• Coursework

    Coursework typically includes essays, written assignments, dissertations, research projects or producing a portfolio of your work.

Social Sciences Criminology and Forensic Science Jasmine Morley UNI-1433
Jasmine Morley Criminology

Why I chose Criminology at Hull

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Entry requirements

Typical offer

  • A level grades BBC

  • BTEC grades DDM

  • Points required 112

Work out your estimated points

Don't meet our requirements?

We offer a Foundation Year to boost your skills and knowledge – it’s a great way to make your way into higher education.

Switch to the foundation year

Points can be from any qualification on the UCAS tariff, but must include at least 80 points from

  • A levels
  • BTEC Subsidiary Diploma, Diploma or Extended Diploma
  • OCR Cambridge Technical Introductory Diploma, Diploma or Extended Diploma
  • CACHE Diploma or Extended Diploma
  • Irish Leaving Certificate
  • Scottish Highers
  • Welsh Baccalaureate Advanced Diploma
  • or a combination of appropriate Level 3 qualifications

Alternative qualifications

  • IB Diploma: 30 points
  • Pass Access to HE Diploma overall with a minimum of 112 UCAS tariff points

Worried you don’t quite meet our entry requirements?

We consider experience and qualifications from the UK and worldwide which may not exactly match the combinations above.

But it’s not just about the grades – we’ll look at your whole application. We want to know what makes you tick, and about your previous experience, so make sure that you complete your personal statement.

If you have any questions, our admissions team will be happy to help.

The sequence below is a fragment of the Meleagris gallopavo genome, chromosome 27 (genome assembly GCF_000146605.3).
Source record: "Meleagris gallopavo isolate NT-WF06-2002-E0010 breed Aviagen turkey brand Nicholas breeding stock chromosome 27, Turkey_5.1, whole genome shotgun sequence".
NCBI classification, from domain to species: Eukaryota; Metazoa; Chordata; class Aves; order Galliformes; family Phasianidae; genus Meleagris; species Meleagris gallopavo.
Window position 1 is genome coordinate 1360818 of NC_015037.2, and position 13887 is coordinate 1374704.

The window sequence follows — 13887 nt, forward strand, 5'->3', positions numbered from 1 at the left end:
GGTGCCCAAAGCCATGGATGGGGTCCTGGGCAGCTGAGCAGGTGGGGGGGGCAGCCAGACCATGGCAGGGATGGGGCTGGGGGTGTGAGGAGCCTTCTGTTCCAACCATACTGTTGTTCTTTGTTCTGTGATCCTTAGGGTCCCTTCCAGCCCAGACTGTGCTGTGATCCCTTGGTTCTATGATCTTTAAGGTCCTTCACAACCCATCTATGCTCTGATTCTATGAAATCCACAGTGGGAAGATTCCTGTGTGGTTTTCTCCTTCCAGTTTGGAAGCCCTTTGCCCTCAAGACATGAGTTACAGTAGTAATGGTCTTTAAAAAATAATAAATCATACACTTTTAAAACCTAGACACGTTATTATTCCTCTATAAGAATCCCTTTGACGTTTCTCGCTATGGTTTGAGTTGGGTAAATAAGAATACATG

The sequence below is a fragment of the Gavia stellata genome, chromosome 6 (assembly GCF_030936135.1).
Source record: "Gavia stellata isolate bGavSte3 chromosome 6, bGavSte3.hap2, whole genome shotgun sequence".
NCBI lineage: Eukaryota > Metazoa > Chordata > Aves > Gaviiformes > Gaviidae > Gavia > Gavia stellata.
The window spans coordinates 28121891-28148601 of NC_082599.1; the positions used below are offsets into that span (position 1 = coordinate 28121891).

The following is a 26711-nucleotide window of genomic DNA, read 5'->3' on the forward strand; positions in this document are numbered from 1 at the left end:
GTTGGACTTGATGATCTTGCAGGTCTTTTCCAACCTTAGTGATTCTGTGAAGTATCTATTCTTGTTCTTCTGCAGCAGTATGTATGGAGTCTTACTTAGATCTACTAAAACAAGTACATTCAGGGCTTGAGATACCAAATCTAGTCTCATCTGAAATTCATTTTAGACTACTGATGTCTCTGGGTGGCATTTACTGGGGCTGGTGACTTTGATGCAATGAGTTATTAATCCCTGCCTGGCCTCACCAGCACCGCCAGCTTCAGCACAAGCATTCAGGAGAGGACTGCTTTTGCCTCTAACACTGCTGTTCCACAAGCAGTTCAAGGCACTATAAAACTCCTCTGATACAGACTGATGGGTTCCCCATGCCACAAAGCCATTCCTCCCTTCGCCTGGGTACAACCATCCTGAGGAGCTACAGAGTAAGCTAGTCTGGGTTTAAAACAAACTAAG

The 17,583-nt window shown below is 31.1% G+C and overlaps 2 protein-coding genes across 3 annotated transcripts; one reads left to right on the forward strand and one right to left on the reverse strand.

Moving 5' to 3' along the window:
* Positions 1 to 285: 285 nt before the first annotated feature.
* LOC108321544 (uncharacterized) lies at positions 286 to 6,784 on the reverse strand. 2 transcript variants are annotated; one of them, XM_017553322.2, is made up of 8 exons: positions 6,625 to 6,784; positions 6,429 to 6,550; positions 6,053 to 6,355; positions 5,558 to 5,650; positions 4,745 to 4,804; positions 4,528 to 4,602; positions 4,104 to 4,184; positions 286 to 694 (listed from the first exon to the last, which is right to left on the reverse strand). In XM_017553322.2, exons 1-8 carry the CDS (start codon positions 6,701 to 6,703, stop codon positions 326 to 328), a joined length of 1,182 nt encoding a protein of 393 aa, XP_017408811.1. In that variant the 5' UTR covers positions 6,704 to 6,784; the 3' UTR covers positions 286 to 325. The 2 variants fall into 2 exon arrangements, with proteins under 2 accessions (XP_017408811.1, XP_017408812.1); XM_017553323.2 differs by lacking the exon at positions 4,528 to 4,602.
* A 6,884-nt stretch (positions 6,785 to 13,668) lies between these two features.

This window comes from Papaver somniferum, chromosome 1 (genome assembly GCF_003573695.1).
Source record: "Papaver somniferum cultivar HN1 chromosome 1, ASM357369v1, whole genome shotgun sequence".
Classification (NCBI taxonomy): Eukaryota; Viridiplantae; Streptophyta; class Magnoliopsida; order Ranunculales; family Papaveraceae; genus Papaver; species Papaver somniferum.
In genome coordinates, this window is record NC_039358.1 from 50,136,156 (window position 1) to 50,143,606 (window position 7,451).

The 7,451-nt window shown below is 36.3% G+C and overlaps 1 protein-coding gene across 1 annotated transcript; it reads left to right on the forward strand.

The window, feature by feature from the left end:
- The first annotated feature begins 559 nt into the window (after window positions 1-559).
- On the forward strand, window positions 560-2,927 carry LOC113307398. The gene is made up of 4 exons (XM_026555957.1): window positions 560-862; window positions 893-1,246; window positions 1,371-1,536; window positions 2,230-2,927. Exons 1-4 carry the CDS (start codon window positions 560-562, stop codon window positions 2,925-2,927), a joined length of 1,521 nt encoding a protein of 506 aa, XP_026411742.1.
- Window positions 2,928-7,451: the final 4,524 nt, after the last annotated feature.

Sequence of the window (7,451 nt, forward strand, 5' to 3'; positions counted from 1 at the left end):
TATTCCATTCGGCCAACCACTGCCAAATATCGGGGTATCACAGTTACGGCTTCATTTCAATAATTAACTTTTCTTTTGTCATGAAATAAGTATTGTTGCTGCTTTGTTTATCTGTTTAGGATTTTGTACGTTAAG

Don't meet our requirements?

We offer a Foundation Year to boost your skills and knowledge – it’s a great way to make your way into higher education.

Switch to the foundation year

If you require a student visa to study or if your first language is not English you will be required to provide acceptable evidence of your English language proficiency level.

This course requires academic IELTS 6.0 overall, with no less than 5.5 in each skill. See other English language proficiency qualifications accepted by this University.

If your English currently does not reach the University's required standard for this programme, you may be interested in one of our English language courses.

Visit your country page to find out more about our entry requirements.

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Take a tour of the facilities

Criminology with Law students enjoy access to facilities including our mock courtroom and the recently-restored Brynmor Jones Library.

Fees and funding


£9,250 per year*


£15,400 per year

*The amount you pay may increase each year, in line with inflation - but capped to the Retail Price Index (RPI).